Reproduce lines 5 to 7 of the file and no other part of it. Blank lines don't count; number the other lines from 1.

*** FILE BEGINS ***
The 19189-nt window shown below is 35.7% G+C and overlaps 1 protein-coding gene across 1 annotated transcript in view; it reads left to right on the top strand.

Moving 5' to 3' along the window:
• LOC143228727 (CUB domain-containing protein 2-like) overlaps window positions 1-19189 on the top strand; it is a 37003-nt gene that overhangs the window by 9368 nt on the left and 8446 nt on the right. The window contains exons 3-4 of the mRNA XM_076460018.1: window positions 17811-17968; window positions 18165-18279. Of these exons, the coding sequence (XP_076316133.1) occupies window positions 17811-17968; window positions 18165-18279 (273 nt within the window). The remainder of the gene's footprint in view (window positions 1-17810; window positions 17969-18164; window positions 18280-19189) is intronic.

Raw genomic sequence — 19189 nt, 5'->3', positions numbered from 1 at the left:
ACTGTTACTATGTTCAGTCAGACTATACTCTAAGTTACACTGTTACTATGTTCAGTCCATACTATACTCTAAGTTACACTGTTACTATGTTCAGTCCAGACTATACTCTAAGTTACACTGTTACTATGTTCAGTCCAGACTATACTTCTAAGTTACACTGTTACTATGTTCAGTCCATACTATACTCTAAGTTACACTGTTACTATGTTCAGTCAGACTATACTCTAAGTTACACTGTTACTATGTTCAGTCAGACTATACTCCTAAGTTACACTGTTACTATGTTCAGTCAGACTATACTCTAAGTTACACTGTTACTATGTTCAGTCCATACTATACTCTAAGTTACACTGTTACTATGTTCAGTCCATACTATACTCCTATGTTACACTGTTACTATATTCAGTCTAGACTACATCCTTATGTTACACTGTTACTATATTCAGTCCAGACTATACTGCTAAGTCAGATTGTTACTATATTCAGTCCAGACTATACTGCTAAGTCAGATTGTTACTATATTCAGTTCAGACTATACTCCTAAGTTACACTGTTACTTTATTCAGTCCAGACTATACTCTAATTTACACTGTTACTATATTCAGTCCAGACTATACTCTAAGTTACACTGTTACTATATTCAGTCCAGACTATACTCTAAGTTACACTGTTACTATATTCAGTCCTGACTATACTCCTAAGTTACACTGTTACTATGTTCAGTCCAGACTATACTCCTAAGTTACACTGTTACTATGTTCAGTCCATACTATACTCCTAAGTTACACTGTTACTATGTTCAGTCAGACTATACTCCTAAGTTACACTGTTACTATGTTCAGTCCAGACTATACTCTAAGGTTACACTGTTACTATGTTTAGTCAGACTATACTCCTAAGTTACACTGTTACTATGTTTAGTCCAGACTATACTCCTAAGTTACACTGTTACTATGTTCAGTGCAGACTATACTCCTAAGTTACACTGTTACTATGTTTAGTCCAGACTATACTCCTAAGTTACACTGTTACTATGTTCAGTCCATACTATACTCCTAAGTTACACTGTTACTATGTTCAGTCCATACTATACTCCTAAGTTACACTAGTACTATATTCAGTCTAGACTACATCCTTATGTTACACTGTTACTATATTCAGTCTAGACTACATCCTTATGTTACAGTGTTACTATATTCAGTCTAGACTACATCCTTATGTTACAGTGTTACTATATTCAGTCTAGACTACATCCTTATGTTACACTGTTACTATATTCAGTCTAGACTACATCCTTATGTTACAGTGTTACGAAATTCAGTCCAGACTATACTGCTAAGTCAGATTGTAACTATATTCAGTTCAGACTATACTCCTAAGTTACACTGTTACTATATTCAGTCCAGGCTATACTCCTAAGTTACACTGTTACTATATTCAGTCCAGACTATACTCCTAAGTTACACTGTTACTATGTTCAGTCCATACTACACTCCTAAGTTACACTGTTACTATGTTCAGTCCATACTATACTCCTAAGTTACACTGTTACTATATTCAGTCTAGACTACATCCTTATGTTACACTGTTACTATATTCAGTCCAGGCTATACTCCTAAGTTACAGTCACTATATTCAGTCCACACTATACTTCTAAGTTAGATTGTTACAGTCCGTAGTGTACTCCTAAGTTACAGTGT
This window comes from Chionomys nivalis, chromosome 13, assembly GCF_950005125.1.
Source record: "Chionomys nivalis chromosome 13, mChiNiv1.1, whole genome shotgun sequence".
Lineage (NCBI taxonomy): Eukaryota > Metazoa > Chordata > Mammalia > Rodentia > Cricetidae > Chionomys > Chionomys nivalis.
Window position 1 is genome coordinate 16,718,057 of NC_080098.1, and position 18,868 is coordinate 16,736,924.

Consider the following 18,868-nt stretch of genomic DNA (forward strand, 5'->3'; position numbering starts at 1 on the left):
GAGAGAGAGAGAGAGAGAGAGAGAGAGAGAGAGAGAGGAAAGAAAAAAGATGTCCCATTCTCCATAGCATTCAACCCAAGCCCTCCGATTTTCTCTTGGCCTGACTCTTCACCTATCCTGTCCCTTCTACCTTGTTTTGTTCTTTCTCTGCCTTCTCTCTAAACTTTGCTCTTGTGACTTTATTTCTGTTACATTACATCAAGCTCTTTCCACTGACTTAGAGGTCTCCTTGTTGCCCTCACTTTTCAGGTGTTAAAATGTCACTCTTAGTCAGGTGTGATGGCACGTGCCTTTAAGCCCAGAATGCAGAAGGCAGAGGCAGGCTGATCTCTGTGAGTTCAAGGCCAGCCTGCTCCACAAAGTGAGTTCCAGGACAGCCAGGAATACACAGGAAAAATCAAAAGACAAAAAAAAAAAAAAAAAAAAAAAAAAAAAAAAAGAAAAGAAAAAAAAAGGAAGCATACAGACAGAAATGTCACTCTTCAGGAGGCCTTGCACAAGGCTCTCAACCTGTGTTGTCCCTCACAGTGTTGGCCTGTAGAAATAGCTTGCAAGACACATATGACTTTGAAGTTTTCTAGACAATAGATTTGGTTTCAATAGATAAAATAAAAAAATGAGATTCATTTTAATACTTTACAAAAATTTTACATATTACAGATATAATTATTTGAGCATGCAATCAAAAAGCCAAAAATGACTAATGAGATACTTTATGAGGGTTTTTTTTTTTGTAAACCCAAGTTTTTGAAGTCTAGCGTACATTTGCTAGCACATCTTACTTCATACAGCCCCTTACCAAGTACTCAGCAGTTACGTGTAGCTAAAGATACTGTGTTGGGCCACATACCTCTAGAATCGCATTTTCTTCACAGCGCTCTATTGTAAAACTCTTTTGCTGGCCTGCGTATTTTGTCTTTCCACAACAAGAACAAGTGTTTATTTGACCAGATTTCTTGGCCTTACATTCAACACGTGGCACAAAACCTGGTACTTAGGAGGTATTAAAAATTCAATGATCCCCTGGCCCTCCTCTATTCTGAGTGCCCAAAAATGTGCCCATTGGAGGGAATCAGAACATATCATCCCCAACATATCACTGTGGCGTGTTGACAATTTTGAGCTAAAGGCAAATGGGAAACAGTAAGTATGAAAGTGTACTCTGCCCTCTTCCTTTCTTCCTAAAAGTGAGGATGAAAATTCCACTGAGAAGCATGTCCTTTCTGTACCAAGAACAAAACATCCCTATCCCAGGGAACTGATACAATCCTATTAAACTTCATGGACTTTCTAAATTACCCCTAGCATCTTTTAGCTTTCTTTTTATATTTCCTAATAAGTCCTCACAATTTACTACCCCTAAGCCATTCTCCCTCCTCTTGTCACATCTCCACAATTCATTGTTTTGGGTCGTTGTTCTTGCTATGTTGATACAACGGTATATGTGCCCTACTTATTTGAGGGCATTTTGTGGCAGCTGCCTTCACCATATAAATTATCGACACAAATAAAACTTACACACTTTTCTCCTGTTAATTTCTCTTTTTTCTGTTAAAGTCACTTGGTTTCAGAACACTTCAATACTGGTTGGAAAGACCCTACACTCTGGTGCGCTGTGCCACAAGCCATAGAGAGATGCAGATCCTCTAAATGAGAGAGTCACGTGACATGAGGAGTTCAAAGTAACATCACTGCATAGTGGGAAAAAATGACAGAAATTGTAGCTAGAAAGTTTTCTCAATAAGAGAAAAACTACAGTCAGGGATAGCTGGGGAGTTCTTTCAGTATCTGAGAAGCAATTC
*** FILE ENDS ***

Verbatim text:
ACTGTTACTATGTTCAGTCAGACTATACTCTAAGTTACACTGTTACTATGTTCAGTCCATACTATACTCTAAGTTACACTGTTACTATGTTCAGTCCAGACTATACTCTAAGTTACACTGTTACTATGTTCAGTCCAGACTATACTTCTAAGTTACACTGTTACTATGTTCAGTCCATACTATACTCTAAGTTACACTGTTACTATGTTCAGTCAGACTATACTCTAAGTTACACTGTTACTATGTTCAGTCAGACTATACTCCTAAGTTACACTGTTACTATGTTCAGTCAGACTATACTCTAAGTTACACTGTTACTATGTTCAGTCCATACTATACTCTAAGTTACACTGTTACTATGTTCAGTCCATACTATACTCCTATGTTACACTGTTACTATATTCAGTCTAGACTACATCCTTATGTTACACTGTTACTATATTCAGTCCAGACTATACTGCTAAGTCAGATTGTTACTATATTCAGTCCAGACTATACTGCTAAGTCAGATTGTTACTATATTCAGTTCAGACTATACTCCTAAGTTACACTGTTACTTTATTCAGTCCAGACTATACTCTAATTTACACTGTTACTATATTCAGTCCAGACTATACTCTAAGTTACACTGTTACTATATTCAGTCCAGACTATACTCTAAGTTACACTGTTACTATATTCAGTCCTGACTATACTCCTAAGTTACACTGTTACTATGTTCAGTCCAGACTATACTCCTAAGTTACACTGTTACTATGTTCAGTCCATACTATACTCCTAAGTTACACTGTTACTATGTTCAGTCAGACTATACTCCTAAGTTACACTGTTACTATGTTCAGTCCAGACTATACTCTAAGGTTACACTGTTACTATGTTTAGTCAGACTATACTCCTAAGTTACACTGTTACTATGTTTAGTCCAGACTATACTCCTAAGTTACACTGTTACTATGTTCAGTGCAGACTATACTCCTAAGTTACACTGTTACTATGTTTAGTCCAGACTATACTCCTAAGTTACACTGTTACTATGTTCAGTCCATACTATACTCCTAAGTTACACTGTTACTATGTTCAGTCCATACTATACTCCTAAGTTACACTAGTACTATATTCAGTCTAGACTACATCCTTATGTTACACTGTTACTATATTCAGTCTAGACTACATCCTTATGTTACAGTGTTACTATATTCAGTCTAGACTACATCCTTATGTTACAGTGTTACTATATTCAGTCTAGACTACATCCTTATGTTACACTGTTACTATATTCAGTCTAGACTACATCCTTATGTTACAGTGTTACGAAATTCAGTCCAGACTATACTGCTAAGTCAGATTGTAACTATATTCAGTTCAGACTATACTCCTAAGTTACACTGTTACTATATTCAGTCCAGGCTATACTCCTAAGTTACACTGTTACTATATTCAGTCCAGACTATACTCCTAAGTTACACTGTTACTATGTTCAGTCCATACTACACTCCTAAGTTACACTGTTACTATGTTCAGTCCATACTATACTCCTAAGTTACACTGTTACTATATTCAGTCTAGACTACATCCTTATGTTACACTGTTACTATATTCAGTCCAGGCTATACTCCTAAGTTACAGTCACTATATTCAGTCCACACTATACTTCTAAGTTAGATTGTTACAGTCCGTAGTGTACTCCTAAGTTACAGTGT
This window comes from Chionomys nivalis, chromosome 13, assembly GCF_950005125.1.
Source record: "Chionomys nivalis chromosome 13, mChiNiv1.1, whole genome shotgun sequence".